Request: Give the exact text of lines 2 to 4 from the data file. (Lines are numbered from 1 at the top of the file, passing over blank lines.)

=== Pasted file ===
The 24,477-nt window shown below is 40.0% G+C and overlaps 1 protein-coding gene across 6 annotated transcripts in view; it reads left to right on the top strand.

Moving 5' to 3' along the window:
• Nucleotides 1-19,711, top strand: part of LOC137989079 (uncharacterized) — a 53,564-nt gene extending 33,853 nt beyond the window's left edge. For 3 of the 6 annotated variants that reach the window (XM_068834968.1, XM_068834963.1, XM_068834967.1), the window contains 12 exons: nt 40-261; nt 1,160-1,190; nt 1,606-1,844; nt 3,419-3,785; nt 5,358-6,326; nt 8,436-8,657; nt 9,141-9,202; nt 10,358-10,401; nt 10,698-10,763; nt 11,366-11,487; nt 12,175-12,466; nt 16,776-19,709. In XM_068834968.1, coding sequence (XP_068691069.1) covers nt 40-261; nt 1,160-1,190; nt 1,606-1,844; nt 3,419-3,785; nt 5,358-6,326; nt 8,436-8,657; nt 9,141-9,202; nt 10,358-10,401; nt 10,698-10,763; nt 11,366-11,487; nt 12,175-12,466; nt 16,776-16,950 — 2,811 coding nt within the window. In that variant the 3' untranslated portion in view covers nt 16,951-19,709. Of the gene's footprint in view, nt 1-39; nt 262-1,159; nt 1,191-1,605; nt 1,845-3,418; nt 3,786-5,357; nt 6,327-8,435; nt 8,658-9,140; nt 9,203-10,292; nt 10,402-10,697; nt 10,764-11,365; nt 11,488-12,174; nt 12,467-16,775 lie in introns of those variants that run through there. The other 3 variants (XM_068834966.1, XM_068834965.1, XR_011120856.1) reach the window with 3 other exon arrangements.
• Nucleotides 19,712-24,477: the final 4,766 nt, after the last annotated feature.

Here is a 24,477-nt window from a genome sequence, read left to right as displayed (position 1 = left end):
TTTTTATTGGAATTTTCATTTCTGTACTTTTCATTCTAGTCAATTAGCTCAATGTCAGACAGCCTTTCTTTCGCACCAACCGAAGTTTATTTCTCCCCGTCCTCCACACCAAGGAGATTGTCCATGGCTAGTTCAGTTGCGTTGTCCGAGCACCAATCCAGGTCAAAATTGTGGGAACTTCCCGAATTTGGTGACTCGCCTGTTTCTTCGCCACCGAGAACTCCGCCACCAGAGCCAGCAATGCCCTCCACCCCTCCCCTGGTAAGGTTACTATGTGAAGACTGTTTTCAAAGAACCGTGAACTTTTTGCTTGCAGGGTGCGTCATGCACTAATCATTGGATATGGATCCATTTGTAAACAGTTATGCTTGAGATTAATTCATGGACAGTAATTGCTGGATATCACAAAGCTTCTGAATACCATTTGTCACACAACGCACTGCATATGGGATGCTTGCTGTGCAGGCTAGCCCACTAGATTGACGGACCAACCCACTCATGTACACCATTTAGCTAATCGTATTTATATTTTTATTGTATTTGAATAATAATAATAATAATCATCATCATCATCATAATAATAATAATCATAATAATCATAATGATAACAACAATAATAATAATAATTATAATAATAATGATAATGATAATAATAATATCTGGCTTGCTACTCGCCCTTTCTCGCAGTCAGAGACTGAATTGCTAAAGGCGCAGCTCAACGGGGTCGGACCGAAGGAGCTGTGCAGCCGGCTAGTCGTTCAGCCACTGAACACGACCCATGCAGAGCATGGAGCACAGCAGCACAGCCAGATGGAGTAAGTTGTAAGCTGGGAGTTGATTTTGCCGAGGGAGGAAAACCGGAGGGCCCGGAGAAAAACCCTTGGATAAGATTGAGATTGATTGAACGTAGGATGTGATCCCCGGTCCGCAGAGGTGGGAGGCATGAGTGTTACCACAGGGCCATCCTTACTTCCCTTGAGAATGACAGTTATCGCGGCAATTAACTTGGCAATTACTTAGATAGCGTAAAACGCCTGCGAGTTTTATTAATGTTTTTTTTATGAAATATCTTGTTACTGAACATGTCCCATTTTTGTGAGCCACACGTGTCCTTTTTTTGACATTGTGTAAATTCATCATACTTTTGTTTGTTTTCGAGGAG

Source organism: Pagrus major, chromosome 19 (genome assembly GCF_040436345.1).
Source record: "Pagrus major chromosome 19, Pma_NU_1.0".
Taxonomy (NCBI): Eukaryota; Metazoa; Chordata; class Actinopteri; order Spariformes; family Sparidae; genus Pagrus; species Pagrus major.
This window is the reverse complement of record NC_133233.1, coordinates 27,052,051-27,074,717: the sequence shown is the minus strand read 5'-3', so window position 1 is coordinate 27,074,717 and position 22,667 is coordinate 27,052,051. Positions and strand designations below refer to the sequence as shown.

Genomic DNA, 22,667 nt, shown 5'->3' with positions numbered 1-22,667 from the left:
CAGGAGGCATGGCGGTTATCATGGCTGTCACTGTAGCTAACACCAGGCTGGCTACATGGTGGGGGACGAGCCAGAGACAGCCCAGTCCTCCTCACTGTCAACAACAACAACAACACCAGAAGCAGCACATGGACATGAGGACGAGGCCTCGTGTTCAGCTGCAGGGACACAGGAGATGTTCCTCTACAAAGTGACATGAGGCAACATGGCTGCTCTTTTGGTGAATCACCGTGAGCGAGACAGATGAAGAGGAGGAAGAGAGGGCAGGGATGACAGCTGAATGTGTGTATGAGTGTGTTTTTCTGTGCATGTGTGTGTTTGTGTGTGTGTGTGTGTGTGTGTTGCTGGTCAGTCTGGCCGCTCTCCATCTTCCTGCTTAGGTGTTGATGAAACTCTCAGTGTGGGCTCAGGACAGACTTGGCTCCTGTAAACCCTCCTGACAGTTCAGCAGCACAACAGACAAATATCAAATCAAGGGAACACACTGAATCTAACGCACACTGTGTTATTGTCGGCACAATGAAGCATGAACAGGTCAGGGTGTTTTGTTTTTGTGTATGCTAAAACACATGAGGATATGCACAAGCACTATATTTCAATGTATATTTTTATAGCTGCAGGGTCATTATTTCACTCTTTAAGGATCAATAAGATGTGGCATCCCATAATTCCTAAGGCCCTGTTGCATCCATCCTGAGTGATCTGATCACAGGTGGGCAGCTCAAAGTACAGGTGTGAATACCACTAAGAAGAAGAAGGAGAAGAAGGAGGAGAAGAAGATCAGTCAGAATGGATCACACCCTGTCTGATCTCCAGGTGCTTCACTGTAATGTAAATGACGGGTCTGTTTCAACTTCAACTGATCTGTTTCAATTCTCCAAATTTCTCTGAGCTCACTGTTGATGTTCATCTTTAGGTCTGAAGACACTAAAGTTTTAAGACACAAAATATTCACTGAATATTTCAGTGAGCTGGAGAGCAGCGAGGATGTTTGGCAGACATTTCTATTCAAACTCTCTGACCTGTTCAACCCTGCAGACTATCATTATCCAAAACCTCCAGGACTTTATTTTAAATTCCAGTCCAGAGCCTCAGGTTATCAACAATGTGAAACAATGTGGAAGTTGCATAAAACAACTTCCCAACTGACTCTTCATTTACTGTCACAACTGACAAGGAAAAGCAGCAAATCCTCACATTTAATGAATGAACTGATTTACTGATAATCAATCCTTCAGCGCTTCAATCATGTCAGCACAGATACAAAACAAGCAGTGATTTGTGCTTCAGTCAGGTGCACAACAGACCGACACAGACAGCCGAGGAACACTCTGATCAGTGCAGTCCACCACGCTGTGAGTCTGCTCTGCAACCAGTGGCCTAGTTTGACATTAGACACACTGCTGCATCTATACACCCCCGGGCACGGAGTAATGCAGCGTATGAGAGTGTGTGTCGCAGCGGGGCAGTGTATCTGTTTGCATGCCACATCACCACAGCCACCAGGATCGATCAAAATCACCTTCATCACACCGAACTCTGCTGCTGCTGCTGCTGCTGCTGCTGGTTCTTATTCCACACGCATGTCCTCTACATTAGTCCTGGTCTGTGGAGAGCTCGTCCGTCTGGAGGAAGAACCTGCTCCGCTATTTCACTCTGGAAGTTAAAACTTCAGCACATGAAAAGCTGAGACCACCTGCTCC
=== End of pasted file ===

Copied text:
Moving 5' to 3' along the window:
• Nucleotides 1-19,711, top strand: part of LOC137989079 (uncharacterized) — a 53,564-nt gene extending 33,853 nt beyond the window's left edge. For 3 of the 6 annotated variants that reach the window (XM_068834968.1, XM_068834963.1, XM_068834967.1), the window contains 12 exons: nt 40-261; nt 1,160-1,190; nt 1,606-1,844; nt 3,419-3,785; nt 5,358-6,326; nt 8,436-8,657; nt 9,141-9,202; nt 10,358-10,401; nt 10,698-10,763; nt 11,366-11,487; nt 12,175-12,466; nt 16,776-19,709. In XM_068834968.1, coding sequence (XP_068691069.1) covers nt 40-261; nt 1,160-1,190; nt 1,606-1,844; nt 3,419-3,785; nt 5,358-6,326; nt 8,436-8,657; nt 9,141-9,202; nt 10,358-10,401; nt 10,698-10,763; nt 11,366-11,487; nt 12,175-12,466; nt 16,776-16,950 — 2,811 coding nt within the window. In that variant the 3' untranslated portion in view covers nt 16,951-19,709. Of the gene's footprint in view, nt 1-39; nt 262-1,159; nt 1,191-1,605; nt 1,845-3,418; nt 3,786-5,357; nt 6,327-8,435; nt 8,658-9,140; nt 9,203-10,292; nt 10,402-10,697; nt 10,764-11,365; nt 11,488-12,174; nt 12,467-16,775 lie in introns of those variants that run through there. The other 3 variants (XM_068834966.1, XM_068834965.1, XR_011120856.1) reach the window with 3 other exon arrangements.
• Nucleotides 19,712-24,477: the final 4,766 nt, after the last annotated feature.